September 24, 2004

Demeter debuts science mission

Launched on 29 June, the Demeter microsatellite (Detection of Electro Magnetic Emissions Transmitted from Earthquake Regions) is now on orbit and operational. But before embarking on its mission to study electromagnetic disturbances in the ionosphere associated with earthquakes and tremors, the satellite first had to undergo in-orbit checkout. Throughout the summer, the project team and scientists minded the first newborn in the Myriade series to monitor its flight performance.
20 September 2004

One month of checks, tests and calibrations

The month-long in-orbit checkout phase began for Demeter on 29 June, as soon as it reached orbit. A few hours after separating from the launcher and deploying its solar array, the satellite established contact with ground stations and initial data confirmed it was in great shape.
Payload checkout operations began early in July. This phase involved verifying the onboard computer, telemetry system, science data acquisition and processing unit, and the magnetic and electric sensors. A key step keenly awaited by the project team was successfully accomplished when the five booms supporting the magnetic and electric sensors were deployed.
These operations were complicated by the fact that Demeter was out of range of ground control stations at the time.
The remaining tasks were to check the quality of science measurements and the effectiveness of electromagnetic shielding, to ensure that satellite equipment does not interfere with natural waves recorded by instruments.

After this battery of tests, the Demeter mission was ready to begin science operations in August. Two minor hitches—quickly corrected—interrupted operations for a few days, one requiring a new version of the flight software to be uploaded.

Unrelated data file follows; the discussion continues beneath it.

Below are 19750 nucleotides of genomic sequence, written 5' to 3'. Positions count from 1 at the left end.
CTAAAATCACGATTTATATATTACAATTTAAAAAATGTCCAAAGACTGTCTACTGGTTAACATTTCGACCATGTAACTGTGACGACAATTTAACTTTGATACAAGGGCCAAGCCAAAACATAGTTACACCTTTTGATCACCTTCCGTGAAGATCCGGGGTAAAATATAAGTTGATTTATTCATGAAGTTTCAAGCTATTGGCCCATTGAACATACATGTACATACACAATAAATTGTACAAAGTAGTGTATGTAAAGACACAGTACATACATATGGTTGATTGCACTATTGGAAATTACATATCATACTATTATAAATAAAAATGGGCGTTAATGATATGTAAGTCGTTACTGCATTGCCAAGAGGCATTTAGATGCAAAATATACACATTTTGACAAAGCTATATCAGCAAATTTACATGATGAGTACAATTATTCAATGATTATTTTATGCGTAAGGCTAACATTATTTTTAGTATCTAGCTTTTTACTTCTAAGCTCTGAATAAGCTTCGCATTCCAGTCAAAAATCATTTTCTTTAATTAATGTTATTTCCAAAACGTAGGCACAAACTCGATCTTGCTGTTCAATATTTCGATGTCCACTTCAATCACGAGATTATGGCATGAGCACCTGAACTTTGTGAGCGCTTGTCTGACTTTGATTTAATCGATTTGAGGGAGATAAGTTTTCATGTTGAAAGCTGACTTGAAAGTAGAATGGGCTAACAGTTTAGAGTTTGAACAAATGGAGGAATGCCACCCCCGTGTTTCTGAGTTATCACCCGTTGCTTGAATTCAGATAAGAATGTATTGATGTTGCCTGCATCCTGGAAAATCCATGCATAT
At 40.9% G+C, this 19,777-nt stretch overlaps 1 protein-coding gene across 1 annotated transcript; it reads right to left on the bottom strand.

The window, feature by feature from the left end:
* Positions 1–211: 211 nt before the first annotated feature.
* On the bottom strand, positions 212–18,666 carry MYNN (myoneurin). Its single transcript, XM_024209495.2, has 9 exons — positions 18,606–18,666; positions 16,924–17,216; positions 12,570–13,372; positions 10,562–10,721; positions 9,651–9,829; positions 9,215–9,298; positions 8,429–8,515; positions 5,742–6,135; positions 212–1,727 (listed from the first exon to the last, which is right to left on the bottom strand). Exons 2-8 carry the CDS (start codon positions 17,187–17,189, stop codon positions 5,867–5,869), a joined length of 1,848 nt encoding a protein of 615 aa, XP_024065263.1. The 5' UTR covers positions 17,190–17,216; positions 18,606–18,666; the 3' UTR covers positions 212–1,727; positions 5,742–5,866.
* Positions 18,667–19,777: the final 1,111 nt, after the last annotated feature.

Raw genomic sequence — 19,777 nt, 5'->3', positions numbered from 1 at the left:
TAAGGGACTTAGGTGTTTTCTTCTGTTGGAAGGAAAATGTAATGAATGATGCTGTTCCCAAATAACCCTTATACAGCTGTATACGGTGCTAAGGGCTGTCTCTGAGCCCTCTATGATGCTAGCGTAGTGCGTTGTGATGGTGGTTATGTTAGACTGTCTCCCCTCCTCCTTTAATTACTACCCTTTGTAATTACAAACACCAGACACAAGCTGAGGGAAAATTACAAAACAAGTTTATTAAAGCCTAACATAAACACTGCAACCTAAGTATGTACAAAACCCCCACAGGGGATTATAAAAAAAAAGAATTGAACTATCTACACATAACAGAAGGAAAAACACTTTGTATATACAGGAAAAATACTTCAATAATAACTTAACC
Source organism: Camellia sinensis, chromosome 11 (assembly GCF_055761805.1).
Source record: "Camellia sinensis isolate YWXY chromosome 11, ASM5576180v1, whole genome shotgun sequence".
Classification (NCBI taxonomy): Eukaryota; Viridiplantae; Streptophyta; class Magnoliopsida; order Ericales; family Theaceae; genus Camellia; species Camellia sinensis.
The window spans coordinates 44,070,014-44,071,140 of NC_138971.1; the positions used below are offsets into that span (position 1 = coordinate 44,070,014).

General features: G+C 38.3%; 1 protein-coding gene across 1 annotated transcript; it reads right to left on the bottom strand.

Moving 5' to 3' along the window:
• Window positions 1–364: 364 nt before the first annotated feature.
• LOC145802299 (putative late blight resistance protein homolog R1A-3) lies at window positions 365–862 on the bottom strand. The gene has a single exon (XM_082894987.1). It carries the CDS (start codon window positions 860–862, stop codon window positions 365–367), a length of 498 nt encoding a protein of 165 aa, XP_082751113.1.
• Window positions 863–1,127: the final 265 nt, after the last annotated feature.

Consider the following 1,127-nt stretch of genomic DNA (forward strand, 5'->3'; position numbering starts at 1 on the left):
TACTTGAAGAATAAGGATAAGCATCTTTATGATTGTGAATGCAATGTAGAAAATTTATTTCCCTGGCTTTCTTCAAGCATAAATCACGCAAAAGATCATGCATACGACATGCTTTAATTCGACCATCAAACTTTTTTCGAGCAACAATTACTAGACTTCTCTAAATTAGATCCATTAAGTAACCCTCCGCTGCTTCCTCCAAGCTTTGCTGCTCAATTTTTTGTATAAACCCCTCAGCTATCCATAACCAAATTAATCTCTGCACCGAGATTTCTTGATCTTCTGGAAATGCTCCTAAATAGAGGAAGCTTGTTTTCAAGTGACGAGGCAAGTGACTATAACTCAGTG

Did you know?
Obviously, visual inspection of a satellite once it is on orbit at an altitude of over 700 km is impossible. So, how can we check that its instruments have deployed correctly? The answer is indirect measurements. For Demeter, thermal engineers provided the first clue: the sudden variation in temperature of the magnetic sensor boom indicated it had moved away from the body of the satellite, confirming it had deployed.

First science data coming in

The science instruments have been operating for a few weeks now and the satellite has already obtained some unexpected data. Demeter’s ability to record signals all along its orbit has revealed natural emissions of previously unknown extent. For example, it has recorded quasi-periodic “whistler”-type waves generated in both hemispheres and propagating as far as the equator. These waves have been observed on several consecutive orbits, confirming their temporal and spatial extent.

It is still much too early to say whether Demeter will help scientists to reveal the inner rumblings of our planet. The satellite has already observed almost at nadir more than 10 tremors of a magnitude of more than 5, and a cursory analysis of the data has not uncovered anything in particular. Scientists will need to acquire a series of measurements and study phenomena statistically before drawing conclusions.

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